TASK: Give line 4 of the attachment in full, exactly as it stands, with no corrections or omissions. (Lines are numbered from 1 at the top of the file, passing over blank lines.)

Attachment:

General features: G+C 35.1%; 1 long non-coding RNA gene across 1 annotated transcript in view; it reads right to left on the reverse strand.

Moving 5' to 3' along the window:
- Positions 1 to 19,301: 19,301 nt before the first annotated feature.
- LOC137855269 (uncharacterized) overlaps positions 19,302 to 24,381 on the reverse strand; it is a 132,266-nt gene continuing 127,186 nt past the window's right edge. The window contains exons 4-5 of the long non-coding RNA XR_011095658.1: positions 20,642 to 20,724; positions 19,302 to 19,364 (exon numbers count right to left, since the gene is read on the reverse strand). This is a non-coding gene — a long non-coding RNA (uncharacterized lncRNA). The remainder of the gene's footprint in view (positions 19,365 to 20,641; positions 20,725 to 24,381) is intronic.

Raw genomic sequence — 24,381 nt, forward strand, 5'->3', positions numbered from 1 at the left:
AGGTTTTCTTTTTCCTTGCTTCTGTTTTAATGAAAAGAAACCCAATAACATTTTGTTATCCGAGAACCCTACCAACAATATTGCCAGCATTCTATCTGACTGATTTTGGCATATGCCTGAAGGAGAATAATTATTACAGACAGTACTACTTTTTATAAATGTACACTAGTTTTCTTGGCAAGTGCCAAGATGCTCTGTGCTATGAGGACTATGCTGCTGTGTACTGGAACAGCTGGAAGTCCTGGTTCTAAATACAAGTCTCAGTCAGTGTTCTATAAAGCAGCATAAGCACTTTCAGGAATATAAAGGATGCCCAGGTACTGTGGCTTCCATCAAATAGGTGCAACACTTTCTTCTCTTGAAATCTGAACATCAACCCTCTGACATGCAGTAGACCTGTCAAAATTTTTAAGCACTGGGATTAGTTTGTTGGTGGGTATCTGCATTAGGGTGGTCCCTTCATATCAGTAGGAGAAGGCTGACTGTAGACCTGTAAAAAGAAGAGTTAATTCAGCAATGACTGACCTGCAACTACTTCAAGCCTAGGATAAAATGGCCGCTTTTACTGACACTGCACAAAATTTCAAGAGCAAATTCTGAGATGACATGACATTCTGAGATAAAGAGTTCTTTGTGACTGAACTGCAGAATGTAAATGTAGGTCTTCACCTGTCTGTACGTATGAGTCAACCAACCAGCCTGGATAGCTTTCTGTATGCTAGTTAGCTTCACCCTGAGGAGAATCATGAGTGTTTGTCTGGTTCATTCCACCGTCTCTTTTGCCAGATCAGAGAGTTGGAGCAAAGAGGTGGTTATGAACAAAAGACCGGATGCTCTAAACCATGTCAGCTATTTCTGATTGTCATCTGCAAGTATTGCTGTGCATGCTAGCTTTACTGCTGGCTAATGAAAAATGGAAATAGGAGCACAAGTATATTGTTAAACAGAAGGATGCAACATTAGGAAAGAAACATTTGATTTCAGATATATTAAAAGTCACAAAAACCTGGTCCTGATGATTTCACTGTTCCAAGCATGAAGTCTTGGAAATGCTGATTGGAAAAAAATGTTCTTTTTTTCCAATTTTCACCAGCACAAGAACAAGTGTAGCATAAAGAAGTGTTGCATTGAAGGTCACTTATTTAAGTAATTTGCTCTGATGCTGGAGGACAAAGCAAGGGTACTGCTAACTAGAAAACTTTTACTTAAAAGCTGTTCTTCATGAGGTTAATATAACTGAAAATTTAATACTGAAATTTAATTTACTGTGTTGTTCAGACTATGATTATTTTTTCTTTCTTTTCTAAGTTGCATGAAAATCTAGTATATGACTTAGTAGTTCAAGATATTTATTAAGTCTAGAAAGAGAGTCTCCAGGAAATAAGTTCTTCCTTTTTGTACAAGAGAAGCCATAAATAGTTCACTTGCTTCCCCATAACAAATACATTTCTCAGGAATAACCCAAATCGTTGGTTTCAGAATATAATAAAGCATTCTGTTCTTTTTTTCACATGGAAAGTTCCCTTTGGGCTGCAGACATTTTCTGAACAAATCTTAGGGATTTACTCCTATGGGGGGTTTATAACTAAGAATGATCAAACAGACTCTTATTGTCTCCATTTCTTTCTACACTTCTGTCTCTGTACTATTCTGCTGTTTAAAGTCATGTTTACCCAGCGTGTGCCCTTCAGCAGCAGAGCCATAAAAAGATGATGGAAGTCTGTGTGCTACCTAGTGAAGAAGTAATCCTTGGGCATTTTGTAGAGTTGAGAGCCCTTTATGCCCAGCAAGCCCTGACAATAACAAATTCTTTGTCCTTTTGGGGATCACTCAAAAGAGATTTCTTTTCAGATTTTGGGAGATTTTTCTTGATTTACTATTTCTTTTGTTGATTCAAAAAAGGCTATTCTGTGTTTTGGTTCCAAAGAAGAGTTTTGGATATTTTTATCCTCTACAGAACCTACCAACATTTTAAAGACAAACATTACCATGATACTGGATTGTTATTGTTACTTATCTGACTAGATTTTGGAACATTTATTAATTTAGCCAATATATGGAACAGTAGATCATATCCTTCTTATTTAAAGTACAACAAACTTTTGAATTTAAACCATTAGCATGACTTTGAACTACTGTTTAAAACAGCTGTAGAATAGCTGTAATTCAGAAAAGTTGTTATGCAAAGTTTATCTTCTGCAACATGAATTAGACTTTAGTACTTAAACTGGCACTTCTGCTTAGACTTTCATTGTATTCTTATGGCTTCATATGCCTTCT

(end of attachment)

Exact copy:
- LOC137855269 (uncharacterized) overlaps positions 19,302 to 24,381 on the reverse strand; it is a 132,266-nt gene continuing 127,186 nt past the window's right edge. The window contains exons 4-5 of the long non-coding RNA XR_011095658.1: positions 20,642 to 20,724; positions 19,302 to 19,364 (exon numbers count right to left, since the gene is read on the reverse strand). This is a non-coding gene — a long non-coding RNA (uncharacterized lncRNA). The remainder of the gene's footprint in view (positions 19,365 to 20,641; positions 20,725 to 24,381) is intronic.